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27-Jul-2017 09:11

My question still is: did someone else get there before Haydn? If your question blends together both the movements specifically identified as a "scherzo" and the scherzo-like movements not always called scherzo, then this is going to be a rather complicated topic!For instance, Italian composer Malipiero viewed Domenico Scarlatti's Sonata K.525 as offering much similarity with Beethoven's scherzo in his seventh symphony.Is it then not conceivable that one or more of them tried quickening up their minuet movements to the point where we would regard them as scherzos? Before Beethoven, 18th century practice was simply to specify a movement's tempo, not spell out its character (allegro molto but not allegro scherzando), so calling a movement a joke would have been something of an innovation. If he's talking about the character of the movements Haydn called "scherzos," that's more elusive. 33 are indeed marked allegro or allegro di molto, which conforms with our idea of the scherzo as faster than a minuet--but the other three are marked allegretto, Haydn's standard minuet tempo. 76 series, Haydn reverted to minuetto as his title for those movements, but several are marked allegro and one is actually marked presto.I was hoping that someone on this forum might have studied the works of at least some of Haydn's lesser known contemporaries and might be in a position to to tell me if any of them had done just that before Haydn published his Op. Hans Keller, in "The Great Haydn Quartets," says that Haydn was writing anti-minuets long before the quartets op. (Also, in these days of "authentic" period performance practices, it's been argued or supposed that minuet tempo is or should be rather faster than tradition used to have it, and some performances of Mozart's Symphony #39 take the minuet startlingly fast. On the face of it, Haydn is the most likely candidate, as in his Op 33 String Quartets. Eugene Baker, aka my late father "We're not generating enough angry white guys to stay in business for the long term."--Sen. The origin of the musical use of the word scherzo or scherzi dates to well before Beethoven, in early seventeenth century Italy. The use of the term scherzo to designate a work's movement is an eighteenth century development, of which Haydn's op.The so called minuets of his later quartets often sound much more like Scherzos, particularly those of his last 2 complete ones Opus 77. Beethoven invented the scherzo, which is Italian for "joke," meant, no doubt, to recall the galumphing, awkward, peasant dance quality of the form, at least in its Beethovenian incarnation, which was the first. 33 quartets (1781) constitute a well known example.Of course the Op 33 quartets are the first where Haydn actually used the word Scherzo or Scherzando, but the point I was trying to make is that the so called minuets of his last 2 complete quartets sound even more like what we have come to know as scherzos than those Scherzi from Op 33.

Maybe Haydn wanted to highlight this quality in these six quartets by actually using the Italian word for a joke or jest as the title of a movement in each of them. I'm sure you are quite right about the 3rd movement of Beethoven's 1st Symphony.However, I have a sneaking feeling that some lesser known contemporary of his may have got there before him. Beethoven's contribution is perhaps most original for the orchestral movement. I believe your question implies the scherzo as it is currently used or known.So perhaps a scherzo actually wasn't notably faster than a minuet, not consistently anyway.) Moving on to Beethoven: the third movement of the first symphony is in no way a minuet, it's not only very fast and undanceable but the triple rhythm is as unobtrusive as in the Eroica's scherzo.Yet Beethoven gave the movement the title "menuetto." What's in a name?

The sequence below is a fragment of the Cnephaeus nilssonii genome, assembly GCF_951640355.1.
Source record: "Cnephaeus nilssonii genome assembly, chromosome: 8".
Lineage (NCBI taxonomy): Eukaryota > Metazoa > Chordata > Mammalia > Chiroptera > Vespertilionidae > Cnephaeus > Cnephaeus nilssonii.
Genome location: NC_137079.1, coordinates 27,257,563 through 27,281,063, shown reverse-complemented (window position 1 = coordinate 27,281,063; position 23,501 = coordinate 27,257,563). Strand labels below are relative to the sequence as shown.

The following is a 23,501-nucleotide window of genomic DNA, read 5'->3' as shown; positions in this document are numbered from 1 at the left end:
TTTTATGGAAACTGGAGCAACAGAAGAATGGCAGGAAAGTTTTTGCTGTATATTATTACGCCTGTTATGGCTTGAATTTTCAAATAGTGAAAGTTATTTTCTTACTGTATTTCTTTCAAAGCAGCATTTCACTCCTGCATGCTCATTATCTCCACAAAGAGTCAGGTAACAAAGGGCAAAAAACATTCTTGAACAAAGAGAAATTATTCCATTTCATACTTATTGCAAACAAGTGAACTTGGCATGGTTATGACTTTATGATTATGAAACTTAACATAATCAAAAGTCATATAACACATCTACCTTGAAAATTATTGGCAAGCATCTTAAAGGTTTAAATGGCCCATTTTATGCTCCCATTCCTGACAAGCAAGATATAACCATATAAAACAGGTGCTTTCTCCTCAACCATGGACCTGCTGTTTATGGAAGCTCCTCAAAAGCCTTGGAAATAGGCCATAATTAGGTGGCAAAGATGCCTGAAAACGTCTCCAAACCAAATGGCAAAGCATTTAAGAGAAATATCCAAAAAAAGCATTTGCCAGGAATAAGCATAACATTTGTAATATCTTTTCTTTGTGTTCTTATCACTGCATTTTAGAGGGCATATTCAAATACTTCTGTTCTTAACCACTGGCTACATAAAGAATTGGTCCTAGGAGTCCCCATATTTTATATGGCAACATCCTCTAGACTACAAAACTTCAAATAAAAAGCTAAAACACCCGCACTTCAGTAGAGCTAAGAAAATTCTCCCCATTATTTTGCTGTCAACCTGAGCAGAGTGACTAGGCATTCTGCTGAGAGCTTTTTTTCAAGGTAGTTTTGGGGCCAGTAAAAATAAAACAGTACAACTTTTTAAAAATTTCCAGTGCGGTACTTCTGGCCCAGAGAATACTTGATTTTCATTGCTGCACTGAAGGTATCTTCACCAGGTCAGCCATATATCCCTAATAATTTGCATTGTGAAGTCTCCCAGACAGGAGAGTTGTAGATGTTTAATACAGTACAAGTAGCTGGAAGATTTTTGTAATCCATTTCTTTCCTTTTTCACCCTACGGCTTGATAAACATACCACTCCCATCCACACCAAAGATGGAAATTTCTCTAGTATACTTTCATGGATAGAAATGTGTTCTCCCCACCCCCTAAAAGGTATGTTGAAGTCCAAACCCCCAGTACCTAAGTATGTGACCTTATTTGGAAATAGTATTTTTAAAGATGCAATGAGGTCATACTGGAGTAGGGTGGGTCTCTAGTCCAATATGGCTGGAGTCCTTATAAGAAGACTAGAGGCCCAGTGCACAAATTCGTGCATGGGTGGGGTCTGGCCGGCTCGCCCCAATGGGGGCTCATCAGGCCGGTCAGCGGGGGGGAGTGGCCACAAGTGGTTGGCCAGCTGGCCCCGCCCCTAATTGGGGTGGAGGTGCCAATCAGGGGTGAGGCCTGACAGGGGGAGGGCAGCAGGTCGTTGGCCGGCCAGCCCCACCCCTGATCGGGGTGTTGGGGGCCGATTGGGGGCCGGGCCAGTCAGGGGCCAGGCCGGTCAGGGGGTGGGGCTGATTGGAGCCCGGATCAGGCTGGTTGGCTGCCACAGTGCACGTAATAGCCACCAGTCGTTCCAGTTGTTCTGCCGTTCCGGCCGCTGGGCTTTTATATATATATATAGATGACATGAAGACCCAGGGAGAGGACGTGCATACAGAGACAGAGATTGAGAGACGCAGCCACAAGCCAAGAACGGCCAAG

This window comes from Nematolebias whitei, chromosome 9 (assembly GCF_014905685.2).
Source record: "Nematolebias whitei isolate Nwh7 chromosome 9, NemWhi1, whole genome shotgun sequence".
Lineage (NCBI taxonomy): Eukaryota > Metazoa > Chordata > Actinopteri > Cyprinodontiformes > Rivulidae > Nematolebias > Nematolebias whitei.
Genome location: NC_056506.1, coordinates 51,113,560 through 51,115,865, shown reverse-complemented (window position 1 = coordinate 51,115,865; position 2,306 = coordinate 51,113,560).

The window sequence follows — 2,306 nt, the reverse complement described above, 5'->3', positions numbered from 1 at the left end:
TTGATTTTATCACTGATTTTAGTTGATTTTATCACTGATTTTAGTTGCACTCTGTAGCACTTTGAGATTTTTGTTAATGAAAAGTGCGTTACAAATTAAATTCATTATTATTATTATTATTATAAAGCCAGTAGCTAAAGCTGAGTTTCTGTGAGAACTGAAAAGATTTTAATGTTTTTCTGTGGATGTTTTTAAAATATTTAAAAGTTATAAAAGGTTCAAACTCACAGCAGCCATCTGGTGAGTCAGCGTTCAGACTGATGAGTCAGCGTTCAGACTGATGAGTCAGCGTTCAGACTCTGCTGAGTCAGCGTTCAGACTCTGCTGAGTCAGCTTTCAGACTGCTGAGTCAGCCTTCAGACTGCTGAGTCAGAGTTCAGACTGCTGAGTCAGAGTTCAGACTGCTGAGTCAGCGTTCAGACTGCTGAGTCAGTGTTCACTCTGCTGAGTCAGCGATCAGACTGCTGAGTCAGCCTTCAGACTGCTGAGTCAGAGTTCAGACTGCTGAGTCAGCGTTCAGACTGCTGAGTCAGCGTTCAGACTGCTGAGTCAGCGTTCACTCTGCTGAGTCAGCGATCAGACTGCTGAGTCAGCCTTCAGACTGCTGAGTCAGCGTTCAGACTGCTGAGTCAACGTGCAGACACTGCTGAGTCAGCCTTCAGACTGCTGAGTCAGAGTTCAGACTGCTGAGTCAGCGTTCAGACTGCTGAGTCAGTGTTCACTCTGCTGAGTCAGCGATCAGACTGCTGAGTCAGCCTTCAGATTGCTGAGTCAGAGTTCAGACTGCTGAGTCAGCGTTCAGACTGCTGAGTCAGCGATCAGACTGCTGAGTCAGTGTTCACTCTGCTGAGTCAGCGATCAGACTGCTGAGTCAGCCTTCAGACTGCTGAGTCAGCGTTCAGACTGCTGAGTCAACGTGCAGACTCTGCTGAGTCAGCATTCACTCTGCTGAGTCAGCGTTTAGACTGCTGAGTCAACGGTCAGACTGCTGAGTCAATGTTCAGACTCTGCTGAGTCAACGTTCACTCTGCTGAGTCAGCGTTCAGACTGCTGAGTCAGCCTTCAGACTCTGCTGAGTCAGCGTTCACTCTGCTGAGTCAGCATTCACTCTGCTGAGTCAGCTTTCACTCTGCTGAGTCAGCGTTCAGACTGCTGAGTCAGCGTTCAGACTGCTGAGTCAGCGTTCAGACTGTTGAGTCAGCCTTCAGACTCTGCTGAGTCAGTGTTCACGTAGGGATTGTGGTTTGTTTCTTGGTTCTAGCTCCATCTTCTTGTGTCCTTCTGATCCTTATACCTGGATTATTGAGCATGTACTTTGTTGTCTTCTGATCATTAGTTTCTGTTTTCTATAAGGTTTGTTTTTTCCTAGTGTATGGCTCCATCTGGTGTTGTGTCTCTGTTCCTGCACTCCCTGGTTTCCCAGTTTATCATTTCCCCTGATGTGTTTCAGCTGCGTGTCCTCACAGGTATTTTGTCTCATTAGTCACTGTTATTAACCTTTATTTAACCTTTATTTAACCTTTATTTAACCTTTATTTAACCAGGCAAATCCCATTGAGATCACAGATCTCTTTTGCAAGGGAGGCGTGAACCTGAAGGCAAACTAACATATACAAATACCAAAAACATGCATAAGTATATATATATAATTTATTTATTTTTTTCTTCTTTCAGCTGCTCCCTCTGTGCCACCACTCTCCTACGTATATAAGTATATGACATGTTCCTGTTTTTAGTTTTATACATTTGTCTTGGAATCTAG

Maybe Haydn wanted to highlight this quality in these six quartets by actually using the Italian word for a joke or jest as the title of a movement in each of them. I'm sure you are quite right about the 3rd movement of Beethoven's 1st Symphony.However, I have a sneaking feeling that some lesser known contemporary of his may have got there before him. Beethoven's contribution is perhaps most original for the orchestral movement. I believe your question implies the scherzo as it is currently used or known.So perhaps a scherzo actually wasn't notably faster than a minuet, not consistently anyway.) Moving on to Beethoven: the third movement of the first symphony is in no way a minuet, it's not only very fast and undanceable but the triple rhythm is as unobtrusive as in the Eroica's scherzo.Yet Beethoven gave the movement the title "menuetto." What's in a name?All I know is that Haydn and Beethoven between them probably were the first 2 well known composers to write what has come to be known as the scherzo and trio. Corlyss and I both referred to the Grove Dictionary of Music (not Wikipedia) and both identified Haydn's six quartets, op. 33 in a "new and special way," and indeed they represent a revolution in string quartet writing.